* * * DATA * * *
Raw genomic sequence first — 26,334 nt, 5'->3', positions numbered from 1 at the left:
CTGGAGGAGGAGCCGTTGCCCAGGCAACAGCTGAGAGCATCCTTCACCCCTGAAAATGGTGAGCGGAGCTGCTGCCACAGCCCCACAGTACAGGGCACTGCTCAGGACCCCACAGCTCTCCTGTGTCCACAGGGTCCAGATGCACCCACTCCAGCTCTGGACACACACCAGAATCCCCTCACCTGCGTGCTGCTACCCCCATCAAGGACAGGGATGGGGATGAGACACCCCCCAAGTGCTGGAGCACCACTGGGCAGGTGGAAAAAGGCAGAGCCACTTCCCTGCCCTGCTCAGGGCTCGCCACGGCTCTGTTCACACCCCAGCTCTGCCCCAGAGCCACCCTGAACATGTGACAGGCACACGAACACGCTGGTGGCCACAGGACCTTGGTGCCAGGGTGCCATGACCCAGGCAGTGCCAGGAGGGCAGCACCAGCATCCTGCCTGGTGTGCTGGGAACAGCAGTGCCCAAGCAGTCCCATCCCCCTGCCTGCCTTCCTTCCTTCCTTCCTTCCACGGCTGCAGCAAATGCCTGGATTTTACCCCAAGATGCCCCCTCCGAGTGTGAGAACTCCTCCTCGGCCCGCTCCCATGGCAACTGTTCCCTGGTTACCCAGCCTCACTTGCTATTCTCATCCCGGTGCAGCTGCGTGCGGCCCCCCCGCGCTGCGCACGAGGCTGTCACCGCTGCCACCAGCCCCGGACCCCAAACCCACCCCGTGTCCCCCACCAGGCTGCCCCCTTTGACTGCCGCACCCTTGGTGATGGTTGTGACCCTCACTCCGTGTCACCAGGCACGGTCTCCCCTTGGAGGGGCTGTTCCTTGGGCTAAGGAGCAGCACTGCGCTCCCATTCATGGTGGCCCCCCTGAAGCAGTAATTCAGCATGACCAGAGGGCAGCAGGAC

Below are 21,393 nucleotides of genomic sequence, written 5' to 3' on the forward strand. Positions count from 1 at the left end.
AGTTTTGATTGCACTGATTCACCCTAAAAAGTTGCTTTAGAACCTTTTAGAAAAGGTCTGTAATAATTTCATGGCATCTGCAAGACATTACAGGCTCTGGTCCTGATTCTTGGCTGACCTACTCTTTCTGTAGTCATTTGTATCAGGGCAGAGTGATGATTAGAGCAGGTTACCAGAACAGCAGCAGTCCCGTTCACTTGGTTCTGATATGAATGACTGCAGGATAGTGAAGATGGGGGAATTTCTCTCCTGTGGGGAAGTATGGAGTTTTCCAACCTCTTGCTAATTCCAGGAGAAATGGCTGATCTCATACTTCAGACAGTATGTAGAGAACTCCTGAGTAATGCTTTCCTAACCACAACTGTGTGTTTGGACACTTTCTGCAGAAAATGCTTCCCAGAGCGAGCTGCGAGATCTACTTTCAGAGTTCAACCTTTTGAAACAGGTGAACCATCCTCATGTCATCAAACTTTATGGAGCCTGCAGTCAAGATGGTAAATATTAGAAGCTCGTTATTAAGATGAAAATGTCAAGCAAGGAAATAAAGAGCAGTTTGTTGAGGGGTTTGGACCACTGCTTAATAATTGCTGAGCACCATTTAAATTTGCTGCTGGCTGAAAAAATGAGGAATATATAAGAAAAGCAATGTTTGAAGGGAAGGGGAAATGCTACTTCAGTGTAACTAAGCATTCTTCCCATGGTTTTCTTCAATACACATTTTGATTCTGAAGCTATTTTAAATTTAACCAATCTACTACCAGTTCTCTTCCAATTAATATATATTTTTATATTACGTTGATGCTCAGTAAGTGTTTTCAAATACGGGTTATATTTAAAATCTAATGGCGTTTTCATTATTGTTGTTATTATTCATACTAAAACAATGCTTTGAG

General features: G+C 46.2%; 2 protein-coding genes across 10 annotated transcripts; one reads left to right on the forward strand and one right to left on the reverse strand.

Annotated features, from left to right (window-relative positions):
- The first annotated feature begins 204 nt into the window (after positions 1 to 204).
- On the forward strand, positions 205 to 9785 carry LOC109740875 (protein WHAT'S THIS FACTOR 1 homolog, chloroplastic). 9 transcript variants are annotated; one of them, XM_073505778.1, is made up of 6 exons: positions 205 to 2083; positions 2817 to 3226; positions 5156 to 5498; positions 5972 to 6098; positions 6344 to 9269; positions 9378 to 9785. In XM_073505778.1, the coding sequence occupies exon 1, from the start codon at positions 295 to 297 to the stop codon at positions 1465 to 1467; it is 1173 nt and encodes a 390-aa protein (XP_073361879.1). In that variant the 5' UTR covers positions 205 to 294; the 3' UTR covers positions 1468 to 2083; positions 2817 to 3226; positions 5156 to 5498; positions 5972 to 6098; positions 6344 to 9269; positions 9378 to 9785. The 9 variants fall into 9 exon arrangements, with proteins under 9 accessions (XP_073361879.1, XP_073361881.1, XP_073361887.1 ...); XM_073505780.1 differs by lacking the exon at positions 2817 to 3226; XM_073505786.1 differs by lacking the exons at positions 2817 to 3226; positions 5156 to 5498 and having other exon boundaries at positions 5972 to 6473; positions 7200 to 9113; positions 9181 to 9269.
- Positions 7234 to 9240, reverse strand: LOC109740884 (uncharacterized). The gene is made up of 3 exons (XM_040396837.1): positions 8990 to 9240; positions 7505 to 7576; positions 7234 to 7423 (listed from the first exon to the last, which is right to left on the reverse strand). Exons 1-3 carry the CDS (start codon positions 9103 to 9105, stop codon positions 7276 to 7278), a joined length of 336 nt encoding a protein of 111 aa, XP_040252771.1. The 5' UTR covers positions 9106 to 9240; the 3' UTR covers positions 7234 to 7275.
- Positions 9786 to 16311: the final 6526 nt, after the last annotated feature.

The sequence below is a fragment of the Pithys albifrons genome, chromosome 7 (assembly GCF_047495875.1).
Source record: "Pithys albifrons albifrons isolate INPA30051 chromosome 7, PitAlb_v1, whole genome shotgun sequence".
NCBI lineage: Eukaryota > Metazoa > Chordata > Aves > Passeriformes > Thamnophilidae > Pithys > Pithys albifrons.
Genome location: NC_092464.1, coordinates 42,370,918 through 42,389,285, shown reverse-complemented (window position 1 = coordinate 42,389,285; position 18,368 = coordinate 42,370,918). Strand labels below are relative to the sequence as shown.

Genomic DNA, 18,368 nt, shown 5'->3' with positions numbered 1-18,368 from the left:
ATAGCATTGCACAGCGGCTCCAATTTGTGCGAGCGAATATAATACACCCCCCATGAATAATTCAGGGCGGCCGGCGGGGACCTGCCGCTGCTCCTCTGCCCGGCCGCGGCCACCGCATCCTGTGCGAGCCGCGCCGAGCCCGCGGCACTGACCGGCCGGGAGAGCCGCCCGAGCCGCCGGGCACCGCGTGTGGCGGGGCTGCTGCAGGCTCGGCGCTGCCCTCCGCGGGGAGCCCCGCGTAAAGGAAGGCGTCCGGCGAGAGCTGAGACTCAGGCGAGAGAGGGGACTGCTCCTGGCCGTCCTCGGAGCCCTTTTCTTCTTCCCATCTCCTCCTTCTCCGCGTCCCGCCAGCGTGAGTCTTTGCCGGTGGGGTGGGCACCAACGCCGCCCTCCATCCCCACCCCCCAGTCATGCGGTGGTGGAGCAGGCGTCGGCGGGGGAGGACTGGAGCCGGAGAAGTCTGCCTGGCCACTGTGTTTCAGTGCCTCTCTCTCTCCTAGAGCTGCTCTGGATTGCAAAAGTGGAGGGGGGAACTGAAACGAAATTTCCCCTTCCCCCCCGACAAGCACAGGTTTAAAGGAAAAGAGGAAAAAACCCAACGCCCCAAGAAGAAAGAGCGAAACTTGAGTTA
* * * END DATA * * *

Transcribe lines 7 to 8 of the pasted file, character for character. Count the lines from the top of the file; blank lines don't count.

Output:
- The first annotated feature begins 204 nt into the window (after positions 1 to 204).
- On the forward strand, positions 205 to 9785 carry LOC109740875 (protein WHAT'S THIS FACTOR 1 homolog, chloroplastic). 9 transcript variants are annotated; one of them, XM_073505778.1, is made up of 6 exons: positions 205 to 2083; positions 2817 to 3226; positions 5156 to 5498; positions 5972 to 6098; positions 6344 to 9269; positions 9378 to 9785. In XM_073505778.1, the coding sequence occupies exon 1, from the start codon at positions 295 to 297 to the stop codon at positions 1465 to 1467; it is 1173 nt and encodes a 390-aa protein (XP_073361879.1). In that variant the 5' UTR covers positions 205 to 294; the 3' UTR covers positions 1468 to 2083; positions 2817 to 3226; positions 5156 to 5498; positions 5972 to 6098; positions 6344 to 9269; positions 9378 to 9785. The 9 variants fall into 9 exon arrangements, with proteins under 9 accessions (XP_073361879.1, XP_073361881.1, XP_073361887.1 ...); XM_073505780.1 differs by lacking the exon at positions 2817 to 3226; XM_073505786.1 differs by lacking the exons at positions 2817 to 3226; positions 5156 to 5498 and having other exon boundaries at positions 5972 to 6473; positions 7200 to 9113; positions 9181 to 9269.